It was only by chance that I discovered that the Musée des Arts Forains exists. Having visited I’m glad I stumbled upon it while looking for more unusual things to do in Paris. The museum houses an extraordinary private collection of funfair attractions, rides, games and memorabilia from around 1850 – 1950, much from the Belle Epoque. It’s one of the most exciting museums I’ve ever been to, as unexpected as it is wondrous.
A museum dedicated to the history and craft of the funfair may not sound like everyone’s cup of tea, but I’d make the trip to Paris just to visit the Musée des Arts Forains. It’s a magical place and, if you’re in Paris on a day when it’s open, I’d heartily recommend a visit. It’s an interactive museum with participation encouraged, being there is to be transported back to childhood.
Visits are by tour only, which will put some people off, but it’s not really possible to go around this amazing place without a guide. To do so would be to miss out on much of the history and background and, as brilliant as the exhibits are, our guide must take most of the credit for bringing them and their history alive, getting us all to participate, and making the tour so entertaining.
We arrived a little before the tour was scheduled to start, which gave us time to wander around in the courtyard admiring the 18th century wine warehouses where the collection is housed. As we read up on the museum and Jean Paul Favand, the actor and antiques dealer who collected all these extraordinary pieces, a couple of dozen intrepid funfair enthusiasts and families arrived.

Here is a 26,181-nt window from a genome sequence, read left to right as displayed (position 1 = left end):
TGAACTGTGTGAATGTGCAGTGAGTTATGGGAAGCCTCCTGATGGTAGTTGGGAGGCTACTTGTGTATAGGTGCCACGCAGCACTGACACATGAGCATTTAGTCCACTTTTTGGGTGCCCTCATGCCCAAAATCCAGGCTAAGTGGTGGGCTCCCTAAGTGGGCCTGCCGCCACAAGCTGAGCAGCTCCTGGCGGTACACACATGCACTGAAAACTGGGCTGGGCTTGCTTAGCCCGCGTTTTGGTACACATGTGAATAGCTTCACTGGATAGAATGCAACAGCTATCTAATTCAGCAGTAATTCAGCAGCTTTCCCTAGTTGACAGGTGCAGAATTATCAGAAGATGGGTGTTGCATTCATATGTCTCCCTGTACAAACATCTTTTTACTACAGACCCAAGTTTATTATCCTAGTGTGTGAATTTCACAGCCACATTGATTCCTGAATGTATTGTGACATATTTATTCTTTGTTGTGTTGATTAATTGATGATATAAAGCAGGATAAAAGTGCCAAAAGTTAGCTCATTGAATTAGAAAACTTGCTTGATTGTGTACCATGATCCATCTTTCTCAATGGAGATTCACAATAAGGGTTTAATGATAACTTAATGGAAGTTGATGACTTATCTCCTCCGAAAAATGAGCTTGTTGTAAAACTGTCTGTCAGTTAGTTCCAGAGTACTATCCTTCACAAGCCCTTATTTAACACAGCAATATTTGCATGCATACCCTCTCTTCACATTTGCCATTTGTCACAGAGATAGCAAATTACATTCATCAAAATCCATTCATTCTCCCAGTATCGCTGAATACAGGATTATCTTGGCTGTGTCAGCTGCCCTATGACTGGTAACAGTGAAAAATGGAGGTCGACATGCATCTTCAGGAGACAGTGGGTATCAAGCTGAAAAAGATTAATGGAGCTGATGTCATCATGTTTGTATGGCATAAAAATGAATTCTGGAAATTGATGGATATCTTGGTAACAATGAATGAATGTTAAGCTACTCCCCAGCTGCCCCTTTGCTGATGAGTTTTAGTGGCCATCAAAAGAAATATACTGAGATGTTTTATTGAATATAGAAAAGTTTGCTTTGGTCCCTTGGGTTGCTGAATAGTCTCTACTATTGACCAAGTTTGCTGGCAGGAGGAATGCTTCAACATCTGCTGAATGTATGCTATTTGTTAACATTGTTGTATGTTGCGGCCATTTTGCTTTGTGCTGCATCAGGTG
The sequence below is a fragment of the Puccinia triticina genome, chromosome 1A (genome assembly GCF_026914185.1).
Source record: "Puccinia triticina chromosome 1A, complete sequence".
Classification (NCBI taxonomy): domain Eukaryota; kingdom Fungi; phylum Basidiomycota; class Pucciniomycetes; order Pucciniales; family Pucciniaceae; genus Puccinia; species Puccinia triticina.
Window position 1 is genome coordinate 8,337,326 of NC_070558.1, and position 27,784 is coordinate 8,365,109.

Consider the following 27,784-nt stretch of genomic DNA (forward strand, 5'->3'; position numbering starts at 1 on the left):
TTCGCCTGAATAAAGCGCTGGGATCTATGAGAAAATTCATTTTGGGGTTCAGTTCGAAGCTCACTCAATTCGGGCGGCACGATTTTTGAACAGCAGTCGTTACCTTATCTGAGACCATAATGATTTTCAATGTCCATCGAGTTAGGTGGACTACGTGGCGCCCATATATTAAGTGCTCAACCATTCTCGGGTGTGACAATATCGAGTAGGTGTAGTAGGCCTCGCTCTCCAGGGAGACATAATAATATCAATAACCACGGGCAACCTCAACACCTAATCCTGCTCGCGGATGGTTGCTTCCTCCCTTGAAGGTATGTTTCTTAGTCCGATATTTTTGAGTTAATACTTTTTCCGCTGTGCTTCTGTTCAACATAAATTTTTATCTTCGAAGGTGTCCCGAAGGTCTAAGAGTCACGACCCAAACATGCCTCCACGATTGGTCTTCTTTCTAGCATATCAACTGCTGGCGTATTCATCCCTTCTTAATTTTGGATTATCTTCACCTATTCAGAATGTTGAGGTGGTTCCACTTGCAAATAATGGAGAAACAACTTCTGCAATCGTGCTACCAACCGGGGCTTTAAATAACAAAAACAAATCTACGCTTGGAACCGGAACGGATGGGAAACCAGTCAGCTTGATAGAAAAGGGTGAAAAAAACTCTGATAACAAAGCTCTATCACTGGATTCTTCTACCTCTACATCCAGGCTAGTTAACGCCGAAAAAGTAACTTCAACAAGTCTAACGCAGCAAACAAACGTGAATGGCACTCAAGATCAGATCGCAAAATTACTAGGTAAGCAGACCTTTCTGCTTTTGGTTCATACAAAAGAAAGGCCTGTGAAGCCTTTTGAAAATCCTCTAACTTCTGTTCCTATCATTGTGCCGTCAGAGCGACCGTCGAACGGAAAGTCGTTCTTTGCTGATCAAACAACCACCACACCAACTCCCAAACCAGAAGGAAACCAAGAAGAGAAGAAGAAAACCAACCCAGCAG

The tour was split into two, adults in one group and families with young children in another. Both tours were in French, but our guide took pity on the several Anglophone members of his group and translated most of it into English. Which was just as well, even with some French, understanding the intricacies of 19th century funfairs would have been a struggle.
What quickly became clear was that the funfair and fairground we know today evolved out of a truly pan-European cultural movement, which expanded to other parts of the world. In the 19th century, funfairs were upmarket entertainment, exclusively for adults with money to pay the entrance price. Poor people and children wouldn’t have been able to visit a funfair, take a ride on one of the carousels, or play any fairground games.
We, on the other hand, got to play some games and also had the privilege to ride two exquisitely maintained wooden carousels and a terrifying cycling carousel, all of which are well over 150-years old. The museum, which doesn’t receive any public funding, has a team dedicated to repairing and maintaining the attractions. The ethos seems to be that these are things to be enjoyed by using them as originally intended.
The first gallery we visited had a replica hot air balloon carrying an elephant, recalling the Jules Verne adventure, Five Weeks in a Balloon, in which an adventurous trio of Englishmen set off to explore Africa looking for the source of the Nile. The rest of the room was filled with some wonderful oddities from 19th and 20th century European funfairs.
The collection included a life-size elephant from the 1931 Paris Colonial Exposition; a unicorn-man; a mechanical fortune teller; a statue of Esméralda, one of the characters in Victor Hugo’s 1831 novel The Hunchback of Notre-Dame; and a horse racing game played by rolling balls into numbered holes – the higher the number the further the horse ‘runs’ when the ball falls through the hole.
It was hugely entertaining, but this was only first half of the exhibition, the next gallery contained the carousels…